For those interested in downloading Sunday’s tour finale in Buffalo (where Bruce and the band performed Greetings From Asbury Park, NJ), head on over to super top-notch blog Addicted to Vinyl, where Matt’s got a zip file of goodness for you…

Greetings from Buffalo, NY (Addicted to Vinyl)

If you’re looking for other full album shows, don’t forget my recent posts:

Darkness in Philly (10/22/09, Philadelphia)
Bruce Takes NYC Down To The River (11/08/09, NYC)
Bruce’s Wild & Innocent Night in NYC (11/07/09, NYC)

Looks like we still need Born to Run and Born In The U.S.A., eh?

Darkness in Philly

As bootlegs go, the tour that supported Bruce’s Darkness on the Edge of Town has to be my favorite (followed closely by The River). My favorite show? Without question, it’s July 7th, 1978 at the Roxy – a small club show in L.A. The quality is perfect, the intensity unmatched. In fact, let me play it now…. *click click*   ….. okay, that’s better.

So by popular demand, here’s the recent Darkness show at the Spectrum in Philly. Can you believe we’re down to only two shows left on this tour?? After Friday in Baltimore, and Sunday in Buffalo (with a full performance of Greetings from Asbury Park, NJ), that is it, folks. Sort of depressing, isn’t it?

As for the future of the E Street Band, I’ll quote Little Steven from this Rolling Stone.com article: “…if you ask me if I think we’ll continue I’ll certainly say yes. It’s just a matter of what happens to everybody physically, beginning with Clarence [Clemons] I suppose. He may fantasize about retiring, but with all his ex-wives I doubt it.”

Bruce Springsteen & the E Street Band
Philadelphia, PA
October 14th, 2009
“Darkness on the Edge of Town”

Part I

The Ties That Bind
What Love Can Do
Hungry Heart
Working on a Dream
Intro to Darkness on the Edge of Town
Adam Raised a Cain
Something in the Night
Candy’s Room
Racing in the Street
The Promised Land
Streets of Fire

Part II

Prove It All Night
Darkness on the Edge of Town
Waiting on a Sunny Day
Sherry Darling
Human Touch
Long Walk Home
The Rising
Born to Run
Detroit Medley
American Land
Dancing in the Dark
Flying High (Theme to Rocky)
Rosalita (Come Out Tonight)

Bruce Takes NYC Down To The River

With only four shows left on the Working On A Dream tour (wrapping up in Buffalo on November 22nd), and with much buzz about how the band will be taking some sort of extended hiatus, now’s the time to savor and cherish what Bruce and the Band have been bringing all year – and that’s night after night of powerhouse performances.

The tour started out in April with a healthy dose of tracks from Working On A Dream. Last night in Detroit, only the title track was played. The tour has morphed into more of a special treat for the fans – including full album performances, sign requests, and even Bruce regularly crowd surfing during “Hungry Heart”.

As I mentioned in last week’s The Wild, The Innocent post, a couple of special nights took place in New York City last weekend. Saturday was a full performance of The Wild, The Innocent, and the E Street Shuffle,  and Sunday was Bruce’s 1980 classic The River.

The River is special to me because it was the album in which I first became aware of Bruce Springsteen. I was only 10 years old, but my older brother Dave became a fan – and he got the chance to go see Bruce when the tour rolled though Minneapolis. “Fade Away” was the first 45 I ever owned. Sides 3 and 4 (“Point Blank” thru “Wreck on the Highway”) have probably had more playtime in my life than any other album (okay, right along with Purple Rain)…  it’s the slow burners like “Point Blank”, “Stolen Car”, “Fade Away”, “Wreck on the Highway”, and of course “Drive All Night” that still resonate so deeply within me. The River is a masterpiece, in my opinion, and last weekend, he played it straight through for an appreciative NYC crowd…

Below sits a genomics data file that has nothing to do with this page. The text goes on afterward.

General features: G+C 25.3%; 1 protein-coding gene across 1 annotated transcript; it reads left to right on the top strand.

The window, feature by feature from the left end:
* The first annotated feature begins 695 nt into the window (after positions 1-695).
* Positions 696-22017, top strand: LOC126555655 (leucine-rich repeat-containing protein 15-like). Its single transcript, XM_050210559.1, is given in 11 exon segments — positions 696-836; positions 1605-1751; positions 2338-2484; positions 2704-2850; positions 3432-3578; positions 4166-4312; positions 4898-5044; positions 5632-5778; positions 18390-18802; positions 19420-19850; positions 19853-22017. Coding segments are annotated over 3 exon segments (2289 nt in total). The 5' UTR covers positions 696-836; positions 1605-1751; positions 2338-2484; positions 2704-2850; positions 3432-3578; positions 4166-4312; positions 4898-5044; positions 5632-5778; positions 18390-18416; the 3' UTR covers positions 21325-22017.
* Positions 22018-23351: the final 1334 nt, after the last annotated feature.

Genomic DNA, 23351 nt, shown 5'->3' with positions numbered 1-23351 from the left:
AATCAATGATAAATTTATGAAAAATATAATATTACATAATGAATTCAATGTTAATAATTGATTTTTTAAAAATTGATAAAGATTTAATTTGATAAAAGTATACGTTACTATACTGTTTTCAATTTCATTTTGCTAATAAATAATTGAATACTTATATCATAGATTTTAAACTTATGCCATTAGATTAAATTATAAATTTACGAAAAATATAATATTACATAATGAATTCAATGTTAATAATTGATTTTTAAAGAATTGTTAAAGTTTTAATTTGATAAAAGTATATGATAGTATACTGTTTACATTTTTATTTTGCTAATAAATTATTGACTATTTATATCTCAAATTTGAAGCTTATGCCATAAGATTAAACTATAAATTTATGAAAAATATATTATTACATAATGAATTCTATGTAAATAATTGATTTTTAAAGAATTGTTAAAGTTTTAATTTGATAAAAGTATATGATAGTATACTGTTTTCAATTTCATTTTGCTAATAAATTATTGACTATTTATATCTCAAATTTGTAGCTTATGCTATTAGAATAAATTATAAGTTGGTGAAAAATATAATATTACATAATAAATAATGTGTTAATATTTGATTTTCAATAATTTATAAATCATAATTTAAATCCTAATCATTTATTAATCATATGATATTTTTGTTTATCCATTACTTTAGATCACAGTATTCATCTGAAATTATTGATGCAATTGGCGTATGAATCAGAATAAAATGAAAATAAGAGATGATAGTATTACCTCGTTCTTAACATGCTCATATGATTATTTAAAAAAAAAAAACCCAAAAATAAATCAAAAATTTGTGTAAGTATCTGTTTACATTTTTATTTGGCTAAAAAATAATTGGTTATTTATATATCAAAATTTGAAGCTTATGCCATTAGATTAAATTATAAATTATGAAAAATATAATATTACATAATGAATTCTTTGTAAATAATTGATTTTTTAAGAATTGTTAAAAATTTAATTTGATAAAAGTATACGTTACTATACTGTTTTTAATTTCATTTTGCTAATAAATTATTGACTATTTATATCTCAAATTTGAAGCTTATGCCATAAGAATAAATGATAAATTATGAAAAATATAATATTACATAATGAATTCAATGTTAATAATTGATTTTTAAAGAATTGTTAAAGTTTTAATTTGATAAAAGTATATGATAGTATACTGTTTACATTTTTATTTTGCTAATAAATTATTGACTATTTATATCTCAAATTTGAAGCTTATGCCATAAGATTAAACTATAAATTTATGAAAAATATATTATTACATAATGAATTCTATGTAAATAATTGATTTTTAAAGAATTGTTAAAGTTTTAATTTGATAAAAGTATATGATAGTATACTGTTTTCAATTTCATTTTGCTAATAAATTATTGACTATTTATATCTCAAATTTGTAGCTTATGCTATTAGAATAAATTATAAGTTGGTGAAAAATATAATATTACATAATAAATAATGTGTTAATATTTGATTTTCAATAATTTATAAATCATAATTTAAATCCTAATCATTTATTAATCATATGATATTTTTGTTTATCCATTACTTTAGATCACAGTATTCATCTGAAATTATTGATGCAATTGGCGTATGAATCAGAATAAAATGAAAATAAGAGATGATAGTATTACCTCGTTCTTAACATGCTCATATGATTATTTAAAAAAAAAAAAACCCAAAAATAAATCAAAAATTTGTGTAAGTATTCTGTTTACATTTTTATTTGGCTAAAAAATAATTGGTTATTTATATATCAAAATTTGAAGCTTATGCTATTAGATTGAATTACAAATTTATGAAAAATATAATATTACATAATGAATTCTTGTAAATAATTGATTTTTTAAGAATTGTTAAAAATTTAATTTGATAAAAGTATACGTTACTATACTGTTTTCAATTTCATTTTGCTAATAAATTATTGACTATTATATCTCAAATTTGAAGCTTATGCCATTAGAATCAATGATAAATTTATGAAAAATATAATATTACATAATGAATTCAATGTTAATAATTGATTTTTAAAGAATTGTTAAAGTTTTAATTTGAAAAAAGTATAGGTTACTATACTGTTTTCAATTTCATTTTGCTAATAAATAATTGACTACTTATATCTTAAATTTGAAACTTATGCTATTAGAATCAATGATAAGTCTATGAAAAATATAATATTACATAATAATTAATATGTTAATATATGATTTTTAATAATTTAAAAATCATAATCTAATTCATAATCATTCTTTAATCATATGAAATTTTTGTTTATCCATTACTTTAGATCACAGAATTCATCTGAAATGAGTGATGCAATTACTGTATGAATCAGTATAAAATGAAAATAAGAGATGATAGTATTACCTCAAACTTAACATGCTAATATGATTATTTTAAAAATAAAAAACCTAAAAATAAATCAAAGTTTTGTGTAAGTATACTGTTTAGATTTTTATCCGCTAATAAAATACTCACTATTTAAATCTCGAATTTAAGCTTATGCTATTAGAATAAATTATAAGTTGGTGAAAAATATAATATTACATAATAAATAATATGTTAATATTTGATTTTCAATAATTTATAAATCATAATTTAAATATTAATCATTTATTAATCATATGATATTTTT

Bruce Springsteen & The E Street Band
Madison Square Garden – New York City
November 8, 2009

Part I
Wrecking Ball
Introduction to the River
Ties that Bind
Sherry Darling
Jackson Cage
Two Hearts
Independence Day
Hungry Heart
Out in the Street
Crush On You
You Can Look (But You Better Not Touch)

Part II
I Wanna Marry You
The River
Point Blank
Cadillac Ranch
I’m a Rocker
Fade Away
Stolen Car
Price You Pay
Drive All Night
Wreck on the Highway

Part III
Waiting on a Sunny Day
Atlantic City
Born to Run
Seven Nights to Rock
Sweet Soul Music
No Surrender
American Land
Dancing in the Dark
Can’t Help Falling in Love
Higher and Higher

Bruce’s Wild & Innocent Night in NYC

Since I saw the Boss way back in April on just the second stop of the tour here in Phoenix, the tour has rolled on across the continent, over to Europe, and back again. Since he’s been back stateside, fans have been treated to shows where Bruce and the Band play entire albums from his catalog. Darkness on the Edge of Town, Born To Run, Born in the USA

But for me, the envy factor really kicked in this weekend with the shows at Madison Square Garden in New York City. Last night, the crowd got Bruce’s second album – 1973’s The Wild, The Innocent, and the E Street Shuffle. Tonight, his classic 1980 double album, The River.

The two (well, three) albums are teeming with some of my all-time favorite Boss tunes: “Incident on 57th Street”, “4th of July, Asbury Park (Sandy)”, “New York City Serenade”, “The River”, “The Price You Pay”, “Stolen Car”, “Wreck On The Highway”…

In this spoiled & amazing day and age of the internet, it’s possible to sit in the comfort of one’s home and listen to the magic happen – the very next night. That’s exactly what I’m doing right now. And I thought I’d share the joy & magic for those that are interested. Enjoy…

Bruce Springsteen & the E Street Band
Madison Square Garden
November 7th, 2009

Part One

Prove It All Night
Hungry Heart
Working on a Dream
The E Street Shuffle [mp3]
4th of July, Asbury Park (Sandy) [mp3]
Kitty’s Back [mp3]
Wild Billy’s Circus Story [mp3]

Part Two

Incident on 57th Street [mp3]
Rosalita (Come Out Tonight) [mp3]
New York City Serenade [mp3]
Waitin’ on a Sunny Day
Raise Your Hand
Does This Bus Stop at 82nd Street?
Glory Days
Human Touch
Lonesome Day
The Rising
Born to Run

Part Three

Wrecking Ball
Bobby Jean
American Land
Dancing in the Dark
Higher and Higher (w/ Elvis Costello)

Here’s Bruce kicking off “The E Street Shuffle”, baton and all…